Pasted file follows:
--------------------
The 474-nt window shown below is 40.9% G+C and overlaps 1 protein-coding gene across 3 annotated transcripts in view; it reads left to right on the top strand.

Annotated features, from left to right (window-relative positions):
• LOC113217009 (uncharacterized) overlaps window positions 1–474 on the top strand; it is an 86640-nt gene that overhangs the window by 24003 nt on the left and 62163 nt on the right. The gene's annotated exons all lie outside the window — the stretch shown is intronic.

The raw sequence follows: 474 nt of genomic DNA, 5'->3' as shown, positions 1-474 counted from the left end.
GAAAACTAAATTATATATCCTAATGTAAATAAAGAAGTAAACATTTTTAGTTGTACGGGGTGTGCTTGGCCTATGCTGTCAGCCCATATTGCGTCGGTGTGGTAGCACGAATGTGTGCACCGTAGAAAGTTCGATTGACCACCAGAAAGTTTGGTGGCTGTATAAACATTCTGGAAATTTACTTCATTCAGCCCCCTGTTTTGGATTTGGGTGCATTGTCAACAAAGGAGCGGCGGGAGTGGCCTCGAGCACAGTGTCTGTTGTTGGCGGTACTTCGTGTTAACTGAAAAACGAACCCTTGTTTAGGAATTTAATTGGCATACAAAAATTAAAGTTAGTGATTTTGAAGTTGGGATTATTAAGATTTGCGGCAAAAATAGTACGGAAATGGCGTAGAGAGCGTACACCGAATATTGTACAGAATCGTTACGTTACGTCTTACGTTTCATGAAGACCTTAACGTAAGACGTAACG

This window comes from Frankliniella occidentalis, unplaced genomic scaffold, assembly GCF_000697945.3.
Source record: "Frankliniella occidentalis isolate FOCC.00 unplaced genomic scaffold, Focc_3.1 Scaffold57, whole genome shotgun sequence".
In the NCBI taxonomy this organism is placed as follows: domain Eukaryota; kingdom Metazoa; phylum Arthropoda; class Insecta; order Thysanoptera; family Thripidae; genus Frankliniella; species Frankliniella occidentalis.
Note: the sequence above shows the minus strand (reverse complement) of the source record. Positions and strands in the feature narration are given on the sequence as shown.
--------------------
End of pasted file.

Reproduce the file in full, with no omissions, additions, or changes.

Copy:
The 474-nt window shown below is 40.9% G+C and overlaps 1 protein-coding gene across 3 annotated transcripts in view; it reads left to right on the top strand.

Annotated features, from left to right (window-relative positions):
• LOC113217009 (uncharacterized) overlaps window positions 1–474 on the top strand; it is an 86640-nt gene that overhangs the window by 24003 nt on the left and 62163 nt on the right. The gene's annotated exons all lie outside the window — the stretch shown is intronic.

The raw sequence follows: 474 nt of genomic DNA, 5'->3' as shown, positions 1-474 counted from the left end.
GAAAACTAAATTATATATCCTAATGTAAATAAAGAAGTAAACATTTTTAGTTGTACGGGGTGTGCTTGGCCTATGCTGTCAGCCCATATTGCGTCGGTGTGGTAGCACGAATGTGTGCACCGTAGAAAGTTCGATTGACCACCAGAAAGTTTGGTGGCTGTATAAACATTCTGGAAATTTACTTCATTCAGCCCCCTGTTTTGGATTTGGGTGCATTGTCAACAAAGGAGCGGCGGGAGTGGCCTCGAGCACAGTGTCTGTTGTTGGCGGTACTTCGTGTTAACTGAAAAACGAACCCTTGTTTAGGAATTTAATTGGCATACAAAAATTAAAGTTAGTGATTTTGAAGTTGGGATTATTAAGATTTGCGGCAAAAATAGTACGGAAATGGCGTAGAGAGCGTACACCGAATATTGTACAGAATCGTTACGTTACGTCTTACGTTTCATGAAGACCTTAACGTAAGACGTAACG

This window comes from Frankliniella occidentalis, unplaced genomic scaffold, assembly GCF_000697945.3.
Source record: "Frankliniella occidentalis isolate FOCC.00 unplaced genomic scaffold, Focc_3.1 Scaffold57, whole genome shotgun sequence".
In the NCBI taxonomy this organism is placed as follows: domain Eukaryota; kingdom Metazoa; phylum Arthropoda; class Insecta; order Thysanoptera; family Thripidae; genus Frankliniella; species Frankliniella occidentalis.
Note: the sequence above shows the minus strand (reverse complement) of the source record. Positions and strands in the feature narration are given on the sequence as shown.